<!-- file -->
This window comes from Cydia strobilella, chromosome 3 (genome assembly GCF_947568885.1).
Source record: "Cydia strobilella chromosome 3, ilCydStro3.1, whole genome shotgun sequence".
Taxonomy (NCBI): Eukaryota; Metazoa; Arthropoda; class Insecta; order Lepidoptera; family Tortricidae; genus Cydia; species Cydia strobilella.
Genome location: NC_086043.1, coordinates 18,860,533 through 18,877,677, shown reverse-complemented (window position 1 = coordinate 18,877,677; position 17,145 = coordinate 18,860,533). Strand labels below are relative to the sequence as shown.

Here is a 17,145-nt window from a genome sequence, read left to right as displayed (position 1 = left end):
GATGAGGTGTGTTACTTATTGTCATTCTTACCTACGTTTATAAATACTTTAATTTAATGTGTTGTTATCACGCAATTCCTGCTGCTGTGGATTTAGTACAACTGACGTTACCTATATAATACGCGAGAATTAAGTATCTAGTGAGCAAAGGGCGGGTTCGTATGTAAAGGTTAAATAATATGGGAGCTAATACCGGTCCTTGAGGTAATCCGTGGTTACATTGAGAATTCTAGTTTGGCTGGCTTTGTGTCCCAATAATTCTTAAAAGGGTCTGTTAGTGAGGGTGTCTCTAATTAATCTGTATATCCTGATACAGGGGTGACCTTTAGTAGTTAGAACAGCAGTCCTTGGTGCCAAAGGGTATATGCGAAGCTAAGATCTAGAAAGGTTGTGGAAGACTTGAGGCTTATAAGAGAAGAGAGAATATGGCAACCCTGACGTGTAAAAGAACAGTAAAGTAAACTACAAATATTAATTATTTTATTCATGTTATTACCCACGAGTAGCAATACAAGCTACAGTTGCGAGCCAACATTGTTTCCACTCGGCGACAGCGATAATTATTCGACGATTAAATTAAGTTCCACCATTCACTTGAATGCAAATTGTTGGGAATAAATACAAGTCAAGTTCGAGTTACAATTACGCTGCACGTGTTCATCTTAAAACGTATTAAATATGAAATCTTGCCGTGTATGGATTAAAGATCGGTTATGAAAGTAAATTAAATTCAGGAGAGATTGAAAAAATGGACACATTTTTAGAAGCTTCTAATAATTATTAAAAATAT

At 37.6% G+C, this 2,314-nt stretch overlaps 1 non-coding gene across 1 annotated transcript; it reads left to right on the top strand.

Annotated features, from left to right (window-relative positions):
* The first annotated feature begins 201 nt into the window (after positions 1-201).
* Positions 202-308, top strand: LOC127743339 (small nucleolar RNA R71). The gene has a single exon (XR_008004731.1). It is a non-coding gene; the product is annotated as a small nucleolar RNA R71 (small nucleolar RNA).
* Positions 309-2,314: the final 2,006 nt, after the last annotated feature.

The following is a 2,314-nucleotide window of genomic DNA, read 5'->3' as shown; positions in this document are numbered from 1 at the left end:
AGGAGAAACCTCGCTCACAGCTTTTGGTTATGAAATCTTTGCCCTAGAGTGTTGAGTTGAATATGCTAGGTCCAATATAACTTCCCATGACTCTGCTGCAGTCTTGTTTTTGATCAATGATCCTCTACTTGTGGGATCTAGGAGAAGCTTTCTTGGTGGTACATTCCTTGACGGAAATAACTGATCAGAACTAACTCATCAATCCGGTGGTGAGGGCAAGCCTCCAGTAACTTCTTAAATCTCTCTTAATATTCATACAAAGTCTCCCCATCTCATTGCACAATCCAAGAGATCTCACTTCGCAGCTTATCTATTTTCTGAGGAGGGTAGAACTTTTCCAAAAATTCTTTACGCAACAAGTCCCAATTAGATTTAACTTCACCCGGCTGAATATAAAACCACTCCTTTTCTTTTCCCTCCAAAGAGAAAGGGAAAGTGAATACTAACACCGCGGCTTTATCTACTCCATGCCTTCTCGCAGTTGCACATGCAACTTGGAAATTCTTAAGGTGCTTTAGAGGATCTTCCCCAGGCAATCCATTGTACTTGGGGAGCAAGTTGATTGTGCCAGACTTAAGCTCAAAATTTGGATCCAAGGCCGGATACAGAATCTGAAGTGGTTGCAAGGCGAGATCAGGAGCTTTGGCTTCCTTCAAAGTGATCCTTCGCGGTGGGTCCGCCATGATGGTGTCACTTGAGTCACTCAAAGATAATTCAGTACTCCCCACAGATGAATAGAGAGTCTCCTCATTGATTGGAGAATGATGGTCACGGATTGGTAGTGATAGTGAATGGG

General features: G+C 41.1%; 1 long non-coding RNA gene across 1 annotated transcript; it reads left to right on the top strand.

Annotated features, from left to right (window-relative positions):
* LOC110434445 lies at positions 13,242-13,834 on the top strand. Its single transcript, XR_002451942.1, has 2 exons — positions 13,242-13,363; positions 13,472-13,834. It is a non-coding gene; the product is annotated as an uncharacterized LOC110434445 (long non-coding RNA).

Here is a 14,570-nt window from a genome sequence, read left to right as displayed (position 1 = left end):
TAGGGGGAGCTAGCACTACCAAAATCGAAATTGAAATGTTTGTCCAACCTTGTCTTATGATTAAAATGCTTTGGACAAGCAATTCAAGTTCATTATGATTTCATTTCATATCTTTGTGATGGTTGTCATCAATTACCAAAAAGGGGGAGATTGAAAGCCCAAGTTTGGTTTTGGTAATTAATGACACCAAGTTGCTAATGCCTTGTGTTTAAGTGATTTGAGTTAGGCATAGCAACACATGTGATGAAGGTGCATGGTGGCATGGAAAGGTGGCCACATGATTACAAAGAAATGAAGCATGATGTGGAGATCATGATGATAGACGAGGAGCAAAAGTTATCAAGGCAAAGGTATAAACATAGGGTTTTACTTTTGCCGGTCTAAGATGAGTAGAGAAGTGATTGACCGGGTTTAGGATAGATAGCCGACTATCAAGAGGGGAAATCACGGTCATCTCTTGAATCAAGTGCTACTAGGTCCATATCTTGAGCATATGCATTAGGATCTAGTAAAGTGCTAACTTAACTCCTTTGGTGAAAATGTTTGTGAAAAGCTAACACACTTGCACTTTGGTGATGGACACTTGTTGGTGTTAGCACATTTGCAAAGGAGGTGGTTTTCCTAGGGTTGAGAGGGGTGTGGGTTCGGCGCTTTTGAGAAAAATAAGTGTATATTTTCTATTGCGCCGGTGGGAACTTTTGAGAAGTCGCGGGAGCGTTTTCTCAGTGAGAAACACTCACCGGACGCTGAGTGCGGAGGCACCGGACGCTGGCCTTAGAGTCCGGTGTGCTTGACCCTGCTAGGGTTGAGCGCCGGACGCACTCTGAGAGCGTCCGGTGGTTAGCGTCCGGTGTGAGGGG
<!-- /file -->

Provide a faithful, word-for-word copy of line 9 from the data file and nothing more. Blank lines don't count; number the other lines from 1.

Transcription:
* The first annotated feature begins 201 nt into the window (after positions 1-201).